Despite the fact that the Kennedy Library is the central repository of Kennedy’s executive papers, presentations make no reference to the poisonous atmosphere in the Oval Office
In James W. Douglass’ outstanding new book, “JFK and the Unspeakable,” the author explains the title in his introduction. Coined by spiritual writer Thomas Merton, The Unspeakable refers to “an evil whose depth and deceit seemed to go beyond the capacity of words to describe.” Regarding the assassination of President John F. Kennedy, the Unspeakable succeeded due to deniability by the nation’s citizens of the horrifying truth of the event and to plausible deniability by the government agencies responsible for the murder. (Vincent Bugliosi’s recent fictional paperweight is a perfect example of the plausible deniability that allows the Unspeakable to thrive.)
Many excellent books have proven that the assassination of JFK was the result of a conspiracy. Douglass verifies the certainty of the conspiracy and, as the subtitle of the book states, explains “Why He Died and Why It Matters.” He scrutinizes the historical facts surrounding the assassination, from the creation of the CIA to the gradual obliteration of the freedoms upon which this nation was founded.
This book is primarily the story of John F. Kennedy who changes from a Cold Warrior to an altruistic leader willing to risk his life to ensure that the world’s children will not become victims of a nuclear catastrophe. Equal time is spent on JFK’s presidency as on the assassination but one of the many rewards of this book is the author’s capacity to show the relationship between his policies and his death. And the book is a tragedy because it gradually becomes obvious that each step he makes toward peace steadily increases the hatred of his enemies who will eventually betray him.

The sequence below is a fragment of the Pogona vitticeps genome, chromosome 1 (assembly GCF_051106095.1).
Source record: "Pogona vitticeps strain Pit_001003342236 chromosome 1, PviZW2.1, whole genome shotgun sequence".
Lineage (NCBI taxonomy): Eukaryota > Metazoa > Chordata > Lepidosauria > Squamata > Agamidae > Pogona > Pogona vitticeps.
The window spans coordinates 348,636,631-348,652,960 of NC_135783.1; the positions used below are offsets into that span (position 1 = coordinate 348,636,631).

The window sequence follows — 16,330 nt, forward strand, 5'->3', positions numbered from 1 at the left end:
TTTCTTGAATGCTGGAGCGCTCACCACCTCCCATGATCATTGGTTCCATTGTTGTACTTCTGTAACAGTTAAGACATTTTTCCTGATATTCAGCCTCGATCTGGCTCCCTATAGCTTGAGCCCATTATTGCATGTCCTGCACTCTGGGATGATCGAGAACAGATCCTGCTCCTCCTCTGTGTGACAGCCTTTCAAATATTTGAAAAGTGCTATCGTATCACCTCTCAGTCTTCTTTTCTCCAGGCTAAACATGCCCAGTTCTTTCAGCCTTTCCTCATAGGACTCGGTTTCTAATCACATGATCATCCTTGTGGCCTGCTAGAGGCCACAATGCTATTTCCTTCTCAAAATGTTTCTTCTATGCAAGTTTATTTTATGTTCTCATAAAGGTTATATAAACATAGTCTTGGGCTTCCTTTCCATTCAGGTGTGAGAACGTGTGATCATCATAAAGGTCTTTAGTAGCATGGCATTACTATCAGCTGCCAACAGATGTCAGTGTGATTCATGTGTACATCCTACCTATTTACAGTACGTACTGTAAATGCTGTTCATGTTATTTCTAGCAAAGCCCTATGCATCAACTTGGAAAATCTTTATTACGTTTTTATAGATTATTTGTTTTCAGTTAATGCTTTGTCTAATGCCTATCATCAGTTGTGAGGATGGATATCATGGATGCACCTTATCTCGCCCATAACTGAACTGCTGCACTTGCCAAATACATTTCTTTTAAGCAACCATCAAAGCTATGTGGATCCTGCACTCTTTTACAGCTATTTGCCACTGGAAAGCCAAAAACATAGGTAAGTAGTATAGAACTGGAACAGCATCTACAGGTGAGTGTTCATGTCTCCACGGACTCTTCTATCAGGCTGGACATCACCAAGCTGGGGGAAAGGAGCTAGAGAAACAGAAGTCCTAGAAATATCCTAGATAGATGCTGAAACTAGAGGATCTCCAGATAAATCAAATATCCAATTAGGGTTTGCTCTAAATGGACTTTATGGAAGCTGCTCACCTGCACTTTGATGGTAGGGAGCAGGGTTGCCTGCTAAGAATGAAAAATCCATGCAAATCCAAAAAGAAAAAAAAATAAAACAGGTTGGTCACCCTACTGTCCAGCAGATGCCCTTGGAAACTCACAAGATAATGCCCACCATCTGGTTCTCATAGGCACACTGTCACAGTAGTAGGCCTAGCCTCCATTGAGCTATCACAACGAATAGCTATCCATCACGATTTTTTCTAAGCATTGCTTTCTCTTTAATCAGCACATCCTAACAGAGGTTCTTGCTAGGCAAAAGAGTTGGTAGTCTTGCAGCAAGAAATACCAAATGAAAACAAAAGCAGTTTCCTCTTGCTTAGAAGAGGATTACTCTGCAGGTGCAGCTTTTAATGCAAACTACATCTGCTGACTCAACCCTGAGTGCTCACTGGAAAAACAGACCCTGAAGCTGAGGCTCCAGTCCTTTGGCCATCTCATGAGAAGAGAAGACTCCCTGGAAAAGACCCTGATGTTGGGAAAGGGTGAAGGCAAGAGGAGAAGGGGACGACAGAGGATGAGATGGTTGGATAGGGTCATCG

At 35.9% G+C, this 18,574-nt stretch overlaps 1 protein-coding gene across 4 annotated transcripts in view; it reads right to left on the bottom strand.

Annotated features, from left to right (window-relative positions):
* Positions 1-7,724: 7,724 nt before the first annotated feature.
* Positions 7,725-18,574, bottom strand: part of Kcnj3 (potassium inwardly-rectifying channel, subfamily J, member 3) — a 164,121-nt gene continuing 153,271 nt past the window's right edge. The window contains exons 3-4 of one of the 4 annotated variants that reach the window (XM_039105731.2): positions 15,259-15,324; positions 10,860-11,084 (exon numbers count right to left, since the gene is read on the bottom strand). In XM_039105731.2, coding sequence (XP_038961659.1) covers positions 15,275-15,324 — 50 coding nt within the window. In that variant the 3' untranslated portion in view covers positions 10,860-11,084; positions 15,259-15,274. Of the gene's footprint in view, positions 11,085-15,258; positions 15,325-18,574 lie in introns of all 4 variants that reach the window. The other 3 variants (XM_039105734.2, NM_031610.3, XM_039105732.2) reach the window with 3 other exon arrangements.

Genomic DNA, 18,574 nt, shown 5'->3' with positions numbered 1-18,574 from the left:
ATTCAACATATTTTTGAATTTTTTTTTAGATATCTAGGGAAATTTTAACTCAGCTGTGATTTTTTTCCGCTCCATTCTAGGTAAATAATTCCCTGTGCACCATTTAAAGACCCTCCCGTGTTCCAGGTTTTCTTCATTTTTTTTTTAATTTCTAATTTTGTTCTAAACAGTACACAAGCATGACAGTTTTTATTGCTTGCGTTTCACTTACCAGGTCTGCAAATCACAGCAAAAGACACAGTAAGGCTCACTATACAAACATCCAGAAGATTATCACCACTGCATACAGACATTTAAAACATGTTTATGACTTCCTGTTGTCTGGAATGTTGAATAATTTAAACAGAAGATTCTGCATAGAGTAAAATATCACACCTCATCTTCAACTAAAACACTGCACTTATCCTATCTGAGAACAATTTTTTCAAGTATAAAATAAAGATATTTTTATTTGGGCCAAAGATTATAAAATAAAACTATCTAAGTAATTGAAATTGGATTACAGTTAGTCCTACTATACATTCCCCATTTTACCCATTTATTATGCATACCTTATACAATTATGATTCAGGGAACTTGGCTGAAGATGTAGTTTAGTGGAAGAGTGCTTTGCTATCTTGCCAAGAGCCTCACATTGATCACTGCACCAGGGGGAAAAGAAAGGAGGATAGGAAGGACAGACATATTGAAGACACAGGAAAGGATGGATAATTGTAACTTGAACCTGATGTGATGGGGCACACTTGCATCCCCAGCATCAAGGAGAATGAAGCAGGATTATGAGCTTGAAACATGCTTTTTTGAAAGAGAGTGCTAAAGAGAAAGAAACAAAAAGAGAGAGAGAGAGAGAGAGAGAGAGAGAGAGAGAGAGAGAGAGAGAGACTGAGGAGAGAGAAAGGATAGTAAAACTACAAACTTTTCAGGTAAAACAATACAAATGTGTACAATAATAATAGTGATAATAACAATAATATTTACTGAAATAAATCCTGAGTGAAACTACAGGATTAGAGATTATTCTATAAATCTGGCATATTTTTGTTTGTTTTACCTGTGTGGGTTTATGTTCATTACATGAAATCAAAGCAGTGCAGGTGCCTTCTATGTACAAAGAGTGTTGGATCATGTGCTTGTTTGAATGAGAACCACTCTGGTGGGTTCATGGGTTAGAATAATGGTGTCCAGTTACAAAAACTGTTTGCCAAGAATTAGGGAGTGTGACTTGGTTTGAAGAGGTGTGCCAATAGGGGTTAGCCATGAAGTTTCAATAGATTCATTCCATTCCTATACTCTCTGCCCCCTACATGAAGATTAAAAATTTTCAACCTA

It is also the story of the designated patsy, Lee Harvey Oswald. Moved around the country like a pawn by government agencies (as was the second “Oswald”), he was being set up as the scapegoat. Enter some despicable characters, including David Atlee Philips, James Hosty and, of course, Michael and Ruth Paine. Simultaneously, the Soviet Union was being set up as the evil empire behind the assassination, along with its satellite Cuba.
Douglass credibly illustrates the origin of the Crime of the Century. During President Truman’s administration, the CIA was empowered to be a paramilitary organization with unlimited powers. Truman’s successor, President Eisenhower, fell out of favor with the CIA when he planned a summit meeting with Soviet Premier Khrushchev. This was cancelled after a U.S. spy plane crashed in Russia. Eisenhower had reportedly ordered such flights cancelled and had his suspicions about who had ruined his peace plan. He subsequently issued his warning about the “military industrial complex” in his farewell address. But he didn’t defy “this conjunction of an immense military establishment and a large arms industry.” He left that task to his successor, JFK.
The Bay of Pigs invasion of Cuba was planned by the CIA to regain control of the island and to re-open the casinos for organized crime. President Kennedy refused to provide air support for the Cuban brigade because he knew that he had been lied to by the Joint Chiefs of Staff and by the CIA; the invasion had been designed to fail without U.S. support but they hadn’t told this to JFK who refused to fall into their trap. During the Cuban Missile Crisis, JFK once again enraged the CIA and the Joint Chiefs by resisting their tremendous pressure on him to take military action which would have led to nuclear war.
Following that crisis, JFK became intent on ending the Cold War by establishing a peaceful relationship with the Soviet Union. However, many CIA and Pentagon personnel believed that it was better to be “dead than red” and that it was preferable to destroy civilization rather than let the Communists rule. They also knew that war generated billions of dollars into the arms industry. As a result, they would repeatedly subvert the President’s policies and isolate him within his own government. Enter some more despicable characters: Richard Bissell, Charles Cabell, Henry Cabot Lodge, Lyman Lemnitzer, Curtis LeMay and perhaps the most contemptible of all, Allen Dulles. Ironically, JFK learned to trust Khrushchev more than people within his own government.